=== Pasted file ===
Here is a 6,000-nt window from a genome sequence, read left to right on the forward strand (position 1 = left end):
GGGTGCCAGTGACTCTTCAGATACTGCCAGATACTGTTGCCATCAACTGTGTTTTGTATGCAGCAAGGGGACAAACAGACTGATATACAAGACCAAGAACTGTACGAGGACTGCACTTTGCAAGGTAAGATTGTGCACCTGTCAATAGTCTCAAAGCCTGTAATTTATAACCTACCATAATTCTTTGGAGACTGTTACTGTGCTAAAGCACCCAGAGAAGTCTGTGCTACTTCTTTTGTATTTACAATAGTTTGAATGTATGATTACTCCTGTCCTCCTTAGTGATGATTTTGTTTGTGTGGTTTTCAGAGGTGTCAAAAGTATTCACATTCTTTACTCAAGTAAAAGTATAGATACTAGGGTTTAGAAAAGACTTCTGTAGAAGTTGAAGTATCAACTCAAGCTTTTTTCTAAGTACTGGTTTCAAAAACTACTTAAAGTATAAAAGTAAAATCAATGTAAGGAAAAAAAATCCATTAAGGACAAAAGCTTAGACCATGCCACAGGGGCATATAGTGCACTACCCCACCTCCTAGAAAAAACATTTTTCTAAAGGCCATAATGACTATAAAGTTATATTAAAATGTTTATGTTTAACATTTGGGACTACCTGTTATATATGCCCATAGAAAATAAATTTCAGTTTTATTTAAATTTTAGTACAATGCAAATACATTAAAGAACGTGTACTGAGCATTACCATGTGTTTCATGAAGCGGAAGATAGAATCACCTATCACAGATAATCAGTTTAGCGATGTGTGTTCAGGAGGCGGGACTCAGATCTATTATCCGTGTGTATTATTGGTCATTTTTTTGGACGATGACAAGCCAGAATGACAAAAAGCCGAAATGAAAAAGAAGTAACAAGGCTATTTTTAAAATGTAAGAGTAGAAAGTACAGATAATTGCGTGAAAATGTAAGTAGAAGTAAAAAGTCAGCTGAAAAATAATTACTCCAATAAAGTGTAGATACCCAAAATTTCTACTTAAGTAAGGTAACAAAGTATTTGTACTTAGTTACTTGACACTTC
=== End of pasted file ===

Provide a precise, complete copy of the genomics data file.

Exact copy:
Here is a 6,000-nt window from a genome sequence, read left to right on the forward strand (position 1 = left end):
GGGTGCCAGTGACTCTTCAGATACTGCCAGATACTGTTGCCATCAACTGTGTTTTGTATGCAGCAAGGGGACAAACAGACTGATATACAAGACCAAGAACTGTACGAGGACTGCACTTTGCAAGGTAAGATTGTGCACCTGTCAATAGTCTCAAAGCCTGTAATTTATAACCTACCATAATTCTTTGGAGACTGTTACTGTGCTAAAGCACCCAGAGAAGTCTGTGCTACTTCTTTTGTATTTACAATAGTTTGAATGTATGATTACTCCTGTCCTCCTTAGTGATGATTTTGTTTGTGTGGTTTTCAGAGGTGTCAAAAGTATTCACATTCTTTACTCAAGTAAAAGTATAGATACTAGGGTTTAGAAAAGACTTCTGTAGAAGTTGAAGTATCAACTCAAGCTTTTTTCTAAGTACTGGTTTCAAAAACTACTTAAAGTATAAAAGTAAAATCAATGTAAGGAAAAAAAATCCATTAAGGACAAAAGCTTAGACCATGCCACAGGGGCATATAGTGCACTACCCCACCTCCTAGAAAAAACATTTTTCTAAAGGCCATAATGACTATAAAGTTATATTAAAATGTTTATGTTTAACATTTGGGACTACCTGTTATATATGCCCATAGAAAATAAATTTCAGTTTTATTTAAATTTTAGTACAATGCAAATACATTAAAGAACGTGTACTGAGCATTACCATGTGTTTCATGAAGCGGAAGATAGAATCACCTATCACAGATAATCAGTTTAGCGATGTGTGTTCAGGAGGCGGGACTCAGATCTATTATCCGTGTGTATTATTGGTCATTTTTTTGGACGATGACAAGCCAGAATGACAAAAAGCCGAAATGAAAAAGAAGTAACAAGGCTATTTTTAAAATGTAAGAGTAGAAAGTACAGATAATTGCGTGAAAATGTAAGTAGAAGTAAAAAGTCAGCTGAAAAATAATTACTCCAATAAAGTGTAGATACCCAAAATTTCTACTTAAGTAAGGTAACAAAGTATTTGTACTTAGTTACTTGACACTTC